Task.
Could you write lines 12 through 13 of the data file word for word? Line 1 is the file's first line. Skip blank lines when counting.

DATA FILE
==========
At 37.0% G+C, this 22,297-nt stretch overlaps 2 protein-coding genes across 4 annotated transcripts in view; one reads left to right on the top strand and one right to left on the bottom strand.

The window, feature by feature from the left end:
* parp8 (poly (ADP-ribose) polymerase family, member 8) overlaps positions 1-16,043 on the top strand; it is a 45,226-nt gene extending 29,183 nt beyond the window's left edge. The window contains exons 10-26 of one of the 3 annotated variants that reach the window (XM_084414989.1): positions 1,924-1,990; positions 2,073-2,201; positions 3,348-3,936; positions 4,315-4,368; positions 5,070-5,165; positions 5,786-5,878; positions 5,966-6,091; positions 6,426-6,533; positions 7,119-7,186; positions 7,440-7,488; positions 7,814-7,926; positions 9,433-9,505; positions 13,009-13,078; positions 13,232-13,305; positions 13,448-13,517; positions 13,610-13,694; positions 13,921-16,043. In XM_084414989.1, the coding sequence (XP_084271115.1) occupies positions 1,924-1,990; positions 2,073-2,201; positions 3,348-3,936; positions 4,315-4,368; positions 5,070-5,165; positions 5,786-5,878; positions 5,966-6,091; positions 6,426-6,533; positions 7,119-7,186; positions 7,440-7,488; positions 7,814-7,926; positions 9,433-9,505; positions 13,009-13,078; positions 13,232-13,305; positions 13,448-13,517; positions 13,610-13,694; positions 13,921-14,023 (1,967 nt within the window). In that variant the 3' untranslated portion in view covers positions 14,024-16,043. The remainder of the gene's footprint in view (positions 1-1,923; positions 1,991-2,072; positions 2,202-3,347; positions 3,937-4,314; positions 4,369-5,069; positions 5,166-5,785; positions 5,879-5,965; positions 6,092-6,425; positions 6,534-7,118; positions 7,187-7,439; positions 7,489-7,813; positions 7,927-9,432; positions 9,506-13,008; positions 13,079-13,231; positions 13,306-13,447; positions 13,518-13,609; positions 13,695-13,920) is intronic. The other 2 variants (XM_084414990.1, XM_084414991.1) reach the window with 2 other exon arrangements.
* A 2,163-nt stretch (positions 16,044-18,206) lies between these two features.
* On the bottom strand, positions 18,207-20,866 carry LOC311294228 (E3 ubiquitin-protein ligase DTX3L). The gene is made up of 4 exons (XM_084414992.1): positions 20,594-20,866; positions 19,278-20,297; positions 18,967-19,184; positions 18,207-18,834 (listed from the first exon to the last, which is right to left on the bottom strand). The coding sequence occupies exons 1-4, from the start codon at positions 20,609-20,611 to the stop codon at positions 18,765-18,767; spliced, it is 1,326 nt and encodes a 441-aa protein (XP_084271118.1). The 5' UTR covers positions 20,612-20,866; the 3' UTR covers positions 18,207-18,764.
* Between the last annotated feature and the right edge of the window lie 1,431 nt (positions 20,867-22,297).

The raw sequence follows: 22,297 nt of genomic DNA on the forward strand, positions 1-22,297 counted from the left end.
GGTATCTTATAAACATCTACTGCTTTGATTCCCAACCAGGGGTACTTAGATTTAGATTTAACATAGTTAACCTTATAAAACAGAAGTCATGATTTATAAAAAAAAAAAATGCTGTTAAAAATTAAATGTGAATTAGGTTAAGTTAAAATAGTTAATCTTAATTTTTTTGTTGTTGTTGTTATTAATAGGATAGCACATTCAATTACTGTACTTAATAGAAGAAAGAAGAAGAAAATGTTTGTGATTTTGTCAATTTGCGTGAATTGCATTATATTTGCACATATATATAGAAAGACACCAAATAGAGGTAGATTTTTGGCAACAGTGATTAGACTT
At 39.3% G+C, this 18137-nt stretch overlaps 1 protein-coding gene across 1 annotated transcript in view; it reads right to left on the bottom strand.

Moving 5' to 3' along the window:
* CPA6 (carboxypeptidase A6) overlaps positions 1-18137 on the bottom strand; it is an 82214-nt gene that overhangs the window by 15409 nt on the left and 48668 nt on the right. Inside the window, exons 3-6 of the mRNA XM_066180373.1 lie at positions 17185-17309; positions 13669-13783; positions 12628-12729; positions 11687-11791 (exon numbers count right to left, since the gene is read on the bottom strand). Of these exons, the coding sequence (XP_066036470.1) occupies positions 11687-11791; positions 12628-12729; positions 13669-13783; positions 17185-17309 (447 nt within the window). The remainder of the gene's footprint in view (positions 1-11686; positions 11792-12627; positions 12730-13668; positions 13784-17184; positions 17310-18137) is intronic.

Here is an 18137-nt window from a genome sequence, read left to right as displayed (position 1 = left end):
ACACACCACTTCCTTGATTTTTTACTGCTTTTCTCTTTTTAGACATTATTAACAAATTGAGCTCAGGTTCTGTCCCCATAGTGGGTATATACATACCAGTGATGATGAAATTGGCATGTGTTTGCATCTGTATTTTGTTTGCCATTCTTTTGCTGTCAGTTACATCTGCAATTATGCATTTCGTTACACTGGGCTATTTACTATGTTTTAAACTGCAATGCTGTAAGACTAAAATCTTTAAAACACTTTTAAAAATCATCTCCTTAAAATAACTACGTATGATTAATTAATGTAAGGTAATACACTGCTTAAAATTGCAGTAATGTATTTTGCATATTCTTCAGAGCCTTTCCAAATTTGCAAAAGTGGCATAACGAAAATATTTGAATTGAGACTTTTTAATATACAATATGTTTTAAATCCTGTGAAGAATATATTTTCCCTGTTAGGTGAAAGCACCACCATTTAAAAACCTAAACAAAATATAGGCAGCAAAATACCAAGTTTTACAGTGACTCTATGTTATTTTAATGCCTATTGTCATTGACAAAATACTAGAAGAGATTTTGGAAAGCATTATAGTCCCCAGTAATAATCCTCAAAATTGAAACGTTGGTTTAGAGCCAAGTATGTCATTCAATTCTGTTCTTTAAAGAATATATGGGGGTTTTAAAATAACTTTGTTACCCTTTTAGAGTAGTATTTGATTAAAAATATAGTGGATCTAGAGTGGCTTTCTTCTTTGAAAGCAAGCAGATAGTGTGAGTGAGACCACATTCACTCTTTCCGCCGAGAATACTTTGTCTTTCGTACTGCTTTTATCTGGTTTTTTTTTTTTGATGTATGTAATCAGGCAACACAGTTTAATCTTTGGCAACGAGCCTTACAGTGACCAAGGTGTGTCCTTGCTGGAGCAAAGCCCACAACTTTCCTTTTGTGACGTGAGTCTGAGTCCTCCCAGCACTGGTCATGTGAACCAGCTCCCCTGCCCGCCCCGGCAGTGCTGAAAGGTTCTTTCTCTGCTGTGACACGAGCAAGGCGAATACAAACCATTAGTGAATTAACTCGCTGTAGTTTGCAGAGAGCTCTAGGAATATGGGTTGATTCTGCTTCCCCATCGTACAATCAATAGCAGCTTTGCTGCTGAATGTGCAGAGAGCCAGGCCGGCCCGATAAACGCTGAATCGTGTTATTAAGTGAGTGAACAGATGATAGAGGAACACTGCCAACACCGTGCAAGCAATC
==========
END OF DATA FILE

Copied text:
Here is an 18137-nt window from a genome sequence, read left to right as displayed (position 1 = left end):
ACACACCACTTCCTTGATTTTTTACTGCTTTTCTCTTTTTAGACATTATTAACAAATTGAGCTCAGGTTCTGTCCCCATAGTGGGTATATACATACCAGTGATGATGAAATTGGCATGTGTTTGCATCTGTATTTTGTTTGCCATTCTTTTGCTGTCAGTTACATCTGCAATTATGCATTTCGTTACACTGGGCTATTTACTATGTTTTAAACTGCAATGCTGTAAGACTAAAATCTTTAAAACACTTTTAAAAATCATCTCCTTAAAATAACTACGTATGATTAATTAATGTAAGGTAATACACTGCTTAAAATTGCAGTAATGTATTTTGCATATTCTTCAGAGCCTTTCCAAATTTGCAAAAGTGGCATAACGAAAATATTTGAATTGAGACTTTTTAATATACAATATGTTTTAAATCCTGTGAAGAATATATTTTCCCTGTTAGGTGAAAGCACCACCATTTAAAAACCTAAACAAAATATAGGCAGCAAAATACCAAGTTTTACAGTGACTCTATGTTATTTTAATGCCTATTGTCATTGACAAAATACTAGAAGAGATTTTGGAAAGCATTATAGTCCCCAGTAATAATCCTCAAAATTGAAACGTTGGTTTAGAGCCAAGTATGTCATTCAATTCTGTTCTTTAAAGAATATATGGGGGTTTTAAAATAACTTTGTTACCCTTTTAGAGTAGTATTTGATTAAAAATATAGTGGATCTAGAGTGGCTTTCTTCTTTGAAAGCAAGCAGATAGTGTGAGTGAGACCACATTCACTCTTTCCGCCGAGAATACTTTGTCTTTCGTACTGCTTTTATCTGGTTTTTTTTTTTTGATGTATGTAATCAGGCAACACAGTTTAATCTTTGGCAACGAGCCTTACAGTGACCAAGGTGTGTCCTTGCTGGAGCAAAGCCCACAACTTTCCTTTTGTGACGTGAGTCTGAGTCCTCCCAGCACTGGTCATGTGAACCAGCTCCCCTGCCCGCCCCGGCAGTGCTGAAAGGTTCTTTCTCTGCTGTGACACGAGCAAGGCGAATACAAACCATTAGTGAATTAACTCGCTGTAGTTTGCAGAGAGCTCTAGGAATATGGGTTGATTCTGCTTCCCCATCGTACAATCAATAGCAGCTTTGCTGCTGAATGTGCAGAGAGCCAGGCCGGCCCGATAAACGCTGAATCGTGTTATTAAGTGAGTGAACAGATGATAGAGGAACACTGCCAACACCGTGCAAGCAATC